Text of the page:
'Is Girl Power going to protect them if at the same time, actively or passively, we are training our sons to maintain their Boy Power? … I think we have got to show our sons a new definition of manhood… I want fewer tests where my son is told "go out and fight it alone", and more quests where he sees it his job to go out and join a team.'
Give it 13 minutes of your time.
It has introduced me to the fabulous idea of the Bechdel test, which can be applied to film and other media. It's three simple questions:
1. Are there at least two women?
2. Do they talk to each other?
3. About something other than a man?
There is a user-edited database of some 3,300 films classified by whether or not they pass the test, with the added requirement that the women must be named characters. As of July 2012, it listed 53% of these films as passing all three of the test's requirements, 11% as failing one (the women's conversations are about men), 25% as failing two (the women don't talk to each other) and 11% as failing all three (there are not two named female characters).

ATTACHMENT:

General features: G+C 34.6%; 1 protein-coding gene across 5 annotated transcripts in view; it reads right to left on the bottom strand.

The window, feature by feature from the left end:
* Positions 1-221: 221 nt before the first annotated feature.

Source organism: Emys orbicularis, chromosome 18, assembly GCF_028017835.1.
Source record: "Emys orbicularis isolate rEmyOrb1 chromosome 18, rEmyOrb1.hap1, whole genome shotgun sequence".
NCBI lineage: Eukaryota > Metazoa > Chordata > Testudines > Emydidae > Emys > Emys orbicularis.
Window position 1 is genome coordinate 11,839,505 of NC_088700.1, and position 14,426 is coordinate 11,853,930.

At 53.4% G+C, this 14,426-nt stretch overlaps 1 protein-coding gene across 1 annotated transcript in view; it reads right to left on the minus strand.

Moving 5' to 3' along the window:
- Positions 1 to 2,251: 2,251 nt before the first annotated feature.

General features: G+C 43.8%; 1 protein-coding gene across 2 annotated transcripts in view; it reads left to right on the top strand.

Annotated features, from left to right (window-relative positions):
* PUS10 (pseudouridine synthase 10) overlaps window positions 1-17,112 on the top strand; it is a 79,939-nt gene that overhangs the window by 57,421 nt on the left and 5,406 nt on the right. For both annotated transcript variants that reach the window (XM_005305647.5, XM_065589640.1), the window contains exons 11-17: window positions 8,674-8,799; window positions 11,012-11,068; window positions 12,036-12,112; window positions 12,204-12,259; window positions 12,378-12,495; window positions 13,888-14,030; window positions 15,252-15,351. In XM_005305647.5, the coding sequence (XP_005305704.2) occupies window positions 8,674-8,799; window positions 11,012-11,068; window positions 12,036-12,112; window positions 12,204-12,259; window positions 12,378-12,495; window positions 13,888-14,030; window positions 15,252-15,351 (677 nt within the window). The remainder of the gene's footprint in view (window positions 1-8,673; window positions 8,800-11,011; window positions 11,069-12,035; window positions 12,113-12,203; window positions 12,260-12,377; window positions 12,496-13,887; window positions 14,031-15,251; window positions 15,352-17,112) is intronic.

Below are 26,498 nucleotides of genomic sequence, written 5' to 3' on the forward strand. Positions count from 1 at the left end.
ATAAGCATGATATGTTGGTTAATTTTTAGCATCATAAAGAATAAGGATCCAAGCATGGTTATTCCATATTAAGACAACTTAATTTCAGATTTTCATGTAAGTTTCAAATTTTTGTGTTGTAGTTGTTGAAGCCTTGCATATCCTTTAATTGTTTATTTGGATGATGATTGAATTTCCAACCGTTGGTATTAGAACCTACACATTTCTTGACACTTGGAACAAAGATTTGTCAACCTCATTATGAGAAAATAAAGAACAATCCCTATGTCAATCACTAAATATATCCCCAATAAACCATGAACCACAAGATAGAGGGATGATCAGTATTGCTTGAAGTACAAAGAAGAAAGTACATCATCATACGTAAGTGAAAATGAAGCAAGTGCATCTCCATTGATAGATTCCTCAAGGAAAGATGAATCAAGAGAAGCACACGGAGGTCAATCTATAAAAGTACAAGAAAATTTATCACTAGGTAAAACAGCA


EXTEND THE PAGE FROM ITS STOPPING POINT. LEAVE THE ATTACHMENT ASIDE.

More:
I'd like to introduce the Sutton test, which will be applied mostly to supermarket ads:
1. Is there a man in it?
2. Is he a Dad?
3. Is he being anything other than a dickhead?